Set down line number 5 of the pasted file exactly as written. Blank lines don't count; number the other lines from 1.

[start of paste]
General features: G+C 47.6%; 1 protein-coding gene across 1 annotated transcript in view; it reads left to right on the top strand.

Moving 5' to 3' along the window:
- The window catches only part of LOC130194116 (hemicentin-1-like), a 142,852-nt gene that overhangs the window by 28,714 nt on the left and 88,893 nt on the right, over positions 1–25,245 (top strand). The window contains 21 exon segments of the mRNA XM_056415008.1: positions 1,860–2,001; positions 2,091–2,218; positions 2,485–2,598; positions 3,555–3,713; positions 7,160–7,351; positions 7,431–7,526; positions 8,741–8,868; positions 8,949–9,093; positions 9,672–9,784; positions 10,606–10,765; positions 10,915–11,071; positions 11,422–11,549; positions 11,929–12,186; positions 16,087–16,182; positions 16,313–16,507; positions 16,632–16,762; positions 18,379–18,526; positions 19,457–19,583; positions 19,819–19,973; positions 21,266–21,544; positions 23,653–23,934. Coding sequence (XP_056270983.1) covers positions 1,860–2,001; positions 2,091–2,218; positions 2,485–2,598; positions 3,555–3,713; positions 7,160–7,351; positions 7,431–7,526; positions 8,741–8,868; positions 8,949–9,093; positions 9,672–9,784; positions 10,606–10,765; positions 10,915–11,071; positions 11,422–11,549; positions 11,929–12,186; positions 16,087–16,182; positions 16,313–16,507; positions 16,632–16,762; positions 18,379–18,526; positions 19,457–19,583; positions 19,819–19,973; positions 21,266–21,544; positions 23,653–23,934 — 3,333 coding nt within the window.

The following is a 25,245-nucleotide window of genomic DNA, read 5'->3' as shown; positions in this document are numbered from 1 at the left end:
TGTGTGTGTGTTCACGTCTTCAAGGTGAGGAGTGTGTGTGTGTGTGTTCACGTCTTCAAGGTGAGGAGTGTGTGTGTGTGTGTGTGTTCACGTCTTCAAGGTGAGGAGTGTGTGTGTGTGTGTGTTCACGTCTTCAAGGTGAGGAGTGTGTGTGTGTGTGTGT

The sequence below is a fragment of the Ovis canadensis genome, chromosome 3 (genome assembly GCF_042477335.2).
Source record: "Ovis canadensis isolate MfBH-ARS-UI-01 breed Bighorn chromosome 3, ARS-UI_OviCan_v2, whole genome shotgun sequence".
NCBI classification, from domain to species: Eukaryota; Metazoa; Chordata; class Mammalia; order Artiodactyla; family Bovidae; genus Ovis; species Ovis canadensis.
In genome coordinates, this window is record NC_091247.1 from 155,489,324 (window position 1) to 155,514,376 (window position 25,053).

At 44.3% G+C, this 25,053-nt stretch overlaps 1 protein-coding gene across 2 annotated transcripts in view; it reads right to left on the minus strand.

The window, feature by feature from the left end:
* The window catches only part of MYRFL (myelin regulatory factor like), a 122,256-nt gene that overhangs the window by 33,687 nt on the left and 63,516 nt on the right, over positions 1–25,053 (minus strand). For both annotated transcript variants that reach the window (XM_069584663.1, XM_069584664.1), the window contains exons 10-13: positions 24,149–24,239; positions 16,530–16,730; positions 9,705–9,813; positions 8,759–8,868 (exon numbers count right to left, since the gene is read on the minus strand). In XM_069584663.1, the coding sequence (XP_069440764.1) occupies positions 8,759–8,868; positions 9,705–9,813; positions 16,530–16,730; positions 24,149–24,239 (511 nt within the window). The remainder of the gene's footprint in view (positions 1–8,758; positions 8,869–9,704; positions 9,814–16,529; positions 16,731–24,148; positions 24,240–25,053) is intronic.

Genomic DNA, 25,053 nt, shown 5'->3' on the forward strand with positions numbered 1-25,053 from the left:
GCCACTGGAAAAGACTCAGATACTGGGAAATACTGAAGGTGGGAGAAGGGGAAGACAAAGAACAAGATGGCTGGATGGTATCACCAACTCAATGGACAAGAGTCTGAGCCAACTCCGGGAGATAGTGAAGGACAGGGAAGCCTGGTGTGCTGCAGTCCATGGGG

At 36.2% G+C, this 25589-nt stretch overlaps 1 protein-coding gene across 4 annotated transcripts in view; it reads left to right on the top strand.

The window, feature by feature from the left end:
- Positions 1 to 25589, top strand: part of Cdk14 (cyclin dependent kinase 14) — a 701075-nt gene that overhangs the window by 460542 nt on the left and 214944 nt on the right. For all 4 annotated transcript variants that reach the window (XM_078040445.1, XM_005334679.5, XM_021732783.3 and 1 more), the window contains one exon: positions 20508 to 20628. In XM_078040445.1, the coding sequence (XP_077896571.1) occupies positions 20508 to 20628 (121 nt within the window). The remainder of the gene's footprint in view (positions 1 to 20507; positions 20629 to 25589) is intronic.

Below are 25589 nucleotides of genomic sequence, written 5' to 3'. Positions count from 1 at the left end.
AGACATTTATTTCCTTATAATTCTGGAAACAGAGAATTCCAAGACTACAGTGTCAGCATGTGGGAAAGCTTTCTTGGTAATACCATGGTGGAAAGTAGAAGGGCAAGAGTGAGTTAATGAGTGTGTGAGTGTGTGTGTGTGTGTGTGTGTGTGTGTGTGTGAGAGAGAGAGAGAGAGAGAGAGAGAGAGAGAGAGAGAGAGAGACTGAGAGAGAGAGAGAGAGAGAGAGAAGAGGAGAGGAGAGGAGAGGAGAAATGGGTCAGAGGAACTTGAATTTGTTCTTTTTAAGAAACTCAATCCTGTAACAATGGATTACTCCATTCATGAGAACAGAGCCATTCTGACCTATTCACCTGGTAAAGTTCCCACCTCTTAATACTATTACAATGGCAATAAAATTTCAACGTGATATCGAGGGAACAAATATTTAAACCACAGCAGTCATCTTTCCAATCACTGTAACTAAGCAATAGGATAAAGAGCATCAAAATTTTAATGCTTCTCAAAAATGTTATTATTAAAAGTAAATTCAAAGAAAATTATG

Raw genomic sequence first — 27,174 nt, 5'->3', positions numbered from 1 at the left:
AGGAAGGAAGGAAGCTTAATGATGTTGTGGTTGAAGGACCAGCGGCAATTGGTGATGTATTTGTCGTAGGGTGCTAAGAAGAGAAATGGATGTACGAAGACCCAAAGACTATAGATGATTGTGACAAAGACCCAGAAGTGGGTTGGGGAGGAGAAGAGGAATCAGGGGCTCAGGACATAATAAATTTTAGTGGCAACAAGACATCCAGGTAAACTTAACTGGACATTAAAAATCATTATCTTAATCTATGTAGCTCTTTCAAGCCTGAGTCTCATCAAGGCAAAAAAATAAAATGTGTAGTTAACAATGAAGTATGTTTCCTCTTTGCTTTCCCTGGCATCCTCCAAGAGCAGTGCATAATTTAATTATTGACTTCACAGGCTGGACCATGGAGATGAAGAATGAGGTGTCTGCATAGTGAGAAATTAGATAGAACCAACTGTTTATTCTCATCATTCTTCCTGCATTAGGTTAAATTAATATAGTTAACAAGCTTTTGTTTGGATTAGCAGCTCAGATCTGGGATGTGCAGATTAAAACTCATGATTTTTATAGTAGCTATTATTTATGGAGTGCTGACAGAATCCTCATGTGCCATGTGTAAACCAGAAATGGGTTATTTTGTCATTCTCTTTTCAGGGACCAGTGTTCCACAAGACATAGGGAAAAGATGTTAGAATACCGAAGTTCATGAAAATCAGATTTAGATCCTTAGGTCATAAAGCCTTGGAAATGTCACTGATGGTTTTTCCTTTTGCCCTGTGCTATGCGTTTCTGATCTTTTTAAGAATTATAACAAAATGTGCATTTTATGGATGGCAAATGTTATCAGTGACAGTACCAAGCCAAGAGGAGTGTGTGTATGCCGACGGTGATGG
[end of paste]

TGTGTGTGTGTTCACGTCTTCAAGGTGAGGAGTGTGTGTGTGTGTGTTCACGTCTTCAAGGTGAGGAGTGTGTGTGTGTGTGTGTGTTCACGTCTTCAAGGTGAGGAGTGTGTGTGTGTGTGTGTTCACGTCTTCAAGGTGAGGAGTGTGTGTGTGTGTGTGT